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There Should be More Dancing – Rosalie Ham

I bought this novel based solely on the title – there should be more dancing, don’t you think? I have read and enjoyed Summer at Mount Hope, so that might have made me more receptive to buy a book knowing nothing at all about it. Rosalie Ham is Australian and this novel is definitely Australian. It reminded me at times of the movie The Castle – there were some laugh out loud Australian humour, so international readers beware.

Here is the blurb …

Margery Blandon has led an upright, principled life guided by the wisdom of desktop calendars. What went wrong? Margery suspects her that her first born, Walter, has betrayed her. Her second son, Morris, might have committed a crime, and her only daughter is almost certainly trying to kill her. Then there’s Pat, her life-long neighbour and enemy – now demented – who possibly knows the truth about everything. Should she throw herself from the 43rd floor, or should she abandon everything she believes and embrace her enemy for the sake of what’s right?.

 I loved this novel, the characters are superb. Margery with her cross stitch aphorisms (mostly taken from desktop calendars), her strict routine (roast chicken every Sunday) and her willful blindness to people and events around her. Then there is Walter, the Brunswick Bull, who has never been quite the same since the last fight. Judith, Margery’s daughter, with her mobile beauty business and her determination to finally possess her mother’s pearls. This was a joyful book about a difficult subject; aging. Her children want her to move into a nursing home, so they can sell the house and have the cash. She wants to stay there and if she moved who would tie Mrs Parsons’ shoe laces? There is also a bit of a mystery about Margery’s husband (who blew himself up – and the pub – by smoking too close to his oxygen tank) and Pat (who has dementia) seems to know what it is. And is her second son really managing a hotel overseas? I suspect Margery knows everything, but doesn’t really want to admit she does.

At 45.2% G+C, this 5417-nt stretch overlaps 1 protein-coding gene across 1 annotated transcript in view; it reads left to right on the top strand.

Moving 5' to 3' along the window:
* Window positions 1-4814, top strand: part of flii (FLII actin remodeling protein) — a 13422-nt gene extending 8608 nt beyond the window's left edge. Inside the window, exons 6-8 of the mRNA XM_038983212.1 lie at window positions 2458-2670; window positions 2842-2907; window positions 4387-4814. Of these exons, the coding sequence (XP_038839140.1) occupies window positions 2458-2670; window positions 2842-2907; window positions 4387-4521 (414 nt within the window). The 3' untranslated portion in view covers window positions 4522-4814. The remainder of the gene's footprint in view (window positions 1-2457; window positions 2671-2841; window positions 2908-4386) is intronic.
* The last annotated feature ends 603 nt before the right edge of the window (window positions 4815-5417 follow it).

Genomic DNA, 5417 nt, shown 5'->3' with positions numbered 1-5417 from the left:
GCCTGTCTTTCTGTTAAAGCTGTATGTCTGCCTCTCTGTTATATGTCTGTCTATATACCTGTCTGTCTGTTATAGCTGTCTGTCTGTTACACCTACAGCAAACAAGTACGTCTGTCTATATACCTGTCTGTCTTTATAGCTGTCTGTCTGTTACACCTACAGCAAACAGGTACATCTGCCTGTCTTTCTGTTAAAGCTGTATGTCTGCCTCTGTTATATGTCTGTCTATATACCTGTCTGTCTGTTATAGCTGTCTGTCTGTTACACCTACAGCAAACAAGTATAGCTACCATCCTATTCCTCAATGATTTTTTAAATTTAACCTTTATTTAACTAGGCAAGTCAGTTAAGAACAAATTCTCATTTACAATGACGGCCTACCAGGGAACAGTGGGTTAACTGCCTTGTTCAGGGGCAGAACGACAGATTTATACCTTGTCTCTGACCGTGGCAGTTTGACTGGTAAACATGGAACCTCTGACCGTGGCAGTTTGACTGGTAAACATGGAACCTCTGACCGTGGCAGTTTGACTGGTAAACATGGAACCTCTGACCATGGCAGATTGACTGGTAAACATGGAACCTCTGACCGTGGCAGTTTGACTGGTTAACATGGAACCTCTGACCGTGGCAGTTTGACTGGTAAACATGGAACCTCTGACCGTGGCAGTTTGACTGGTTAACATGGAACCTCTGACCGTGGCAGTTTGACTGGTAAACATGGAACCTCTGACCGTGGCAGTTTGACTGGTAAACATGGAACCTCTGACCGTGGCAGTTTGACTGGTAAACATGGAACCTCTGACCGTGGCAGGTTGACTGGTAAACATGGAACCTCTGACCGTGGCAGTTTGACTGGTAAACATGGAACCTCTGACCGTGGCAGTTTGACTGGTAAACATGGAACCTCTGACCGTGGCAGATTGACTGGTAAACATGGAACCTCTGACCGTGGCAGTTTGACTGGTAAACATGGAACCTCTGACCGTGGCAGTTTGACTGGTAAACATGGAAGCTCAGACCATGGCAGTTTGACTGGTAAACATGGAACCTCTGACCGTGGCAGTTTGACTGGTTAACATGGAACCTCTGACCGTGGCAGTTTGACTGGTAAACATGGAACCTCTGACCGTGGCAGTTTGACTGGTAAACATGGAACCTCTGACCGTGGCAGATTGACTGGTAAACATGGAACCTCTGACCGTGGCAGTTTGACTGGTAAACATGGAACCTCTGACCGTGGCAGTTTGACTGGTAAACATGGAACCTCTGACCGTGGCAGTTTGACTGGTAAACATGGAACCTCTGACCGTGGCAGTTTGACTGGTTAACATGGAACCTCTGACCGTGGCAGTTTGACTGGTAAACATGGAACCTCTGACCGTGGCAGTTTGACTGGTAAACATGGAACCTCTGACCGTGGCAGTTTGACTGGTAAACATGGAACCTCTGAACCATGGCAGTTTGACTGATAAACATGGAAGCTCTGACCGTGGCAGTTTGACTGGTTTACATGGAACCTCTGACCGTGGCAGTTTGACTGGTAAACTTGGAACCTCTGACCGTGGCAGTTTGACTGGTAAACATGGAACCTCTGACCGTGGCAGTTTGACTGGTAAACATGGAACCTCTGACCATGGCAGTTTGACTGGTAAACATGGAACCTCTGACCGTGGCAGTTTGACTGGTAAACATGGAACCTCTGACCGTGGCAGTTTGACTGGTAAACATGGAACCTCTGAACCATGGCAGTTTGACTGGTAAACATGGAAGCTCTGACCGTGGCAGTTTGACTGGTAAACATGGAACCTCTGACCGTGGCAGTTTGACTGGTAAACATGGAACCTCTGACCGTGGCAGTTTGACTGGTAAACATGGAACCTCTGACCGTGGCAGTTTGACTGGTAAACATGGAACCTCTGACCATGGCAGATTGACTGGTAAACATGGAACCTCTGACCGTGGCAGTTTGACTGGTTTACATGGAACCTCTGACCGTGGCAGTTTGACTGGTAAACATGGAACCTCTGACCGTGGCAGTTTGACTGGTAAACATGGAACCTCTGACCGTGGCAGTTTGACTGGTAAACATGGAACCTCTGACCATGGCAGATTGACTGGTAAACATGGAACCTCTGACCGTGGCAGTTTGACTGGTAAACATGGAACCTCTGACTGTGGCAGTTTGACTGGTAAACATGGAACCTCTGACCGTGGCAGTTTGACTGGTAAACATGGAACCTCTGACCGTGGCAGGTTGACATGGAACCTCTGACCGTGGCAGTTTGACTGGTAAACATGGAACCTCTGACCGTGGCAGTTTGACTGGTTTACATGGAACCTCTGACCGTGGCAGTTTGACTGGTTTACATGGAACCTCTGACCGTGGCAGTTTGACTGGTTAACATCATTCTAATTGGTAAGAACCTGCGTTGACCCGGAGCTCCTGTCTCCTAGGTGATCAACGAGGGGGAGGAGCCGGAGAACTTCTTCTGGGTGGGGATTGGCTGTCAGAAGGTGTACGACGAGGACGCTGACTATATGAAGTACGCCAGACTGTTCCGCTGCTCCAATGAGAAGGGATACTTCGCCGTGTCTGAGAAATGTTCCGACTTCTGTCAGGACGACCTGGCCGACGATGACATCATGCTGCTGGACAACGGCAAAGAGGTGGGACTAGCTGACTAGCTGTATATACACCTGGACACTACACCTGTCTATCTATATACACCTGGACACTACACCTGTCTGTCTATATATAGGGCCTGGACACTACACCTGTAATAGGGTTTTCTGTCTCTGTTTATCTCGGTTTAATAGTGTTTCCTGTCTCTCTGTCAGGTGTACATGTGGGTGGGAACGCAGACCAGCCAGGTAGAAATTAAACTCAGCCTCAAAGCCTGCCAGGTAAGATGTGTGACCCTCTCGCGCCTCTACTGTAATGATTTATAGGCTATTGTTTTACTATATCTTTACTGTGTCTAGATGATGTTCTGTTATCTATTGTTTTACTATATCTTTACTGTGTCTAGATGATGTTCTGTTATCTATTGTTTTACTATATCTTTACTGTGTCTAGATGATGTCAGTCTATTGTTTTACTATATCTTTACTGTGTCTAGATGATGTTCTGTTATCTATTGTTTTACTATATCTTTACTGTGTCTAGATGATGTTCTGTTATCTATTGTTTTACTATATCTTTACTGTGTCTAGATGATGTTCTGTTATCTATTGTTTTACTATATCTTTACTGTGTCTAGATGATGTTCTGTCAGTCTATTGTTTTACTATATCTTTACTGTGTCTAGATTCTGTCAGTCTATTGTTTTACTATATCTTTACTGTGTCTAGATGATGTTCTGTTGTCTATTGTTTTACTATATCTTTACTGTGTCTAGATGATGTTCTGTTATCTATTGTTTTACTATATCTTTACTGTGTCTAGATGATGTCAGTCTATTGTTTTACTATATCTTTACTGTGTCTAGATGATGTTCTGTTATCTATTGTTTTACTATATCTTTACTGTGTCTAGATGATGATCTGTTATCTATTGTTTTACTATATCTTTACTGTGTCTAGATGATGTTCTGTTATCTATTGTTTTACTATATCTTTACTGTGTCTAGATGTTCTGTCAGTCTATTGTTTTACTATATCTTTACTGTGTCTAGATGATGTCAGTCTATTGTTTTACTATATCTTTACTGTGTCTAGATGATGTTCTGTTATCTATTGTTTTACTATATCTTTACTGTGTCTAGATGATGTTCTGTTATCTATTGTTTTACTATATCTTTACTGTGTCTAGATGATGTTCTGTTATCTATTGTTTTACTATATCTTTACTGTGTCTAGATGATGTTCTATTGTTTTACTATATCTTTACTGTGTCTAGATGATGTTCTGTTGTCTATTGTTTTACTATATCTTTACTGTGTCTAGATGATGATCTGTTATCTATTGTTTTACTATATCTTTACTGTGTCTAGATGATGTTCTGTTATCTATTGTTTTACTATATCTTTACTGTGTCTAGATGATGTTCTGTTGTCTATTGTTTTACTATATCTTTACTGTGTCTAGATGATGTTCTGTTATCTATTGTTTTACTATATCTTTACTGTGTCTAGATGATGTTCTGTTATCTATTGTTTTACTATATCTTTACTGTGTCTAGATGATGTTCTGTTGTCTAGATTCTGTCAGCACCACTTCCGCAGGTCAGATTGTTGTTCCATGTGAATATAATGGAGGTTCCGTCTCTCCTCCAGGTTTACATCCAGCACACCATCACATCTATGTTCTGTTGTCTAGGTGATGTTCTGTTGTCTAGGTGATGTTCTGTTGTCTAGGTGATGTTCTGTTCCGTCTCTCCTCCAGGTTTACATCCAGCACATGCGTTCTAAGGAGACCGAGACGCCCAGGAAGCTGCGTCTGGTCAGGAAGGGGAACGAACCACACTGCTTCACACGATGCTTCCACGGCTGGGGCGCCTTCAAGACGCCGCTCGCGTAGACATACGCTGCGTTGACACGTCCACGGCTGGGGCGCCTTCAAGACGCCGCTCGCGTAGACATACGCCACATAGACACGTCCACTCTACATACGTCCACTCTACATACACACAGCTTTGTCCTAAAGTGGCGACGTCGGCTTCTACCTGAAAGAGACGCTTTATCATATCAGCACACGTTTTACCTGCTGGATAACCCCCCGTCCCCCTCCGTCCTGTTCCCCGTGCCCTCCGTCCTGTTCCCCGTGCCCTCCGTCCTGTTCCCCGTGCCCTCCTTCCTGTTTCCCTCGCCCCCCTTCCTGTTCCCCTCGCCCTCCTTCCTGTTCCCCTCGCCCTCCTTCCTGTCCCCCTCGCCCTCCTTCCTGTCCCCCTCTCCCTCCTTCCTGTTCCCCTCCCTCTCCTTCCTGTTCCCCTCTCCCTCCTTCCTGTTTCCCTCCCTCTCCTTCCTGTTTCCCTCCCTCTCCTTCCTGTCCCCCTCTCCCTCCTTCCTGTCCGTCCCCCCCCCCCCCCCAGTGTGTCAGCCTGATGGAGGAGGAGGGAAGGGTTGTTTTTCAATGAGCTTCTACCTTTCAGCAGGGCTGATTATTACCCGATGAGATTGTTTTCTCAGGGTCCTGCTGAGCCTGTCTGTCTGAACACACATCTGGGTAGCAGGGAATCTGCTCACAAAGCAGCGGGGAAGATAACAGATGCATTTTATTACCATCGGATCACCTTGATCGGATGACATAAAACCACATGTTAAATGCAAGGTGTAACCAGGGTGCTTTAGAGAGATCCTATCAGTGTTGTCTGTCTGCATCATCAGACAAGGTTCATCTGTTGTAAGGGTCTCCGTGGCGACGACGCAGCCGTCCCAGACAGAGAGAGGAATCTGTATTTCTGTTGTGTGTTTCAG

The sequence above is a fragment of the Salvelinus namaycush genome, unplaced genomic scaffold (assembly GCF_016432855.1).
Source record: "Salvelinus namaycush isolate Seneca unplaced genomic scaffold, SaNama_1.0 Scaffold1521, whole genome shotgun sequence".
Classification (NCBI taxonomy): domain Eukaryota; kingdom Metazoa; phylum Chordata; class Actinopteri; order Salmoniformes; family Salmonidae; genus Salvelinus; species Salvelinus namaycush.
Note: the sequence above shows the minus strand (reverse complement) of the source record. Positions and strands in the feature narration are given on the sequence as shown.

This novel is about families – the relationships between family members, what is due to family and the lies we tell one another for whatever reason. Although it has funny moments, there is an undercurrent of sadness to this novel. Margery, after a life of disappointment, is finally living how she wants and old age, infirmity and greedy relations might steal it all away.

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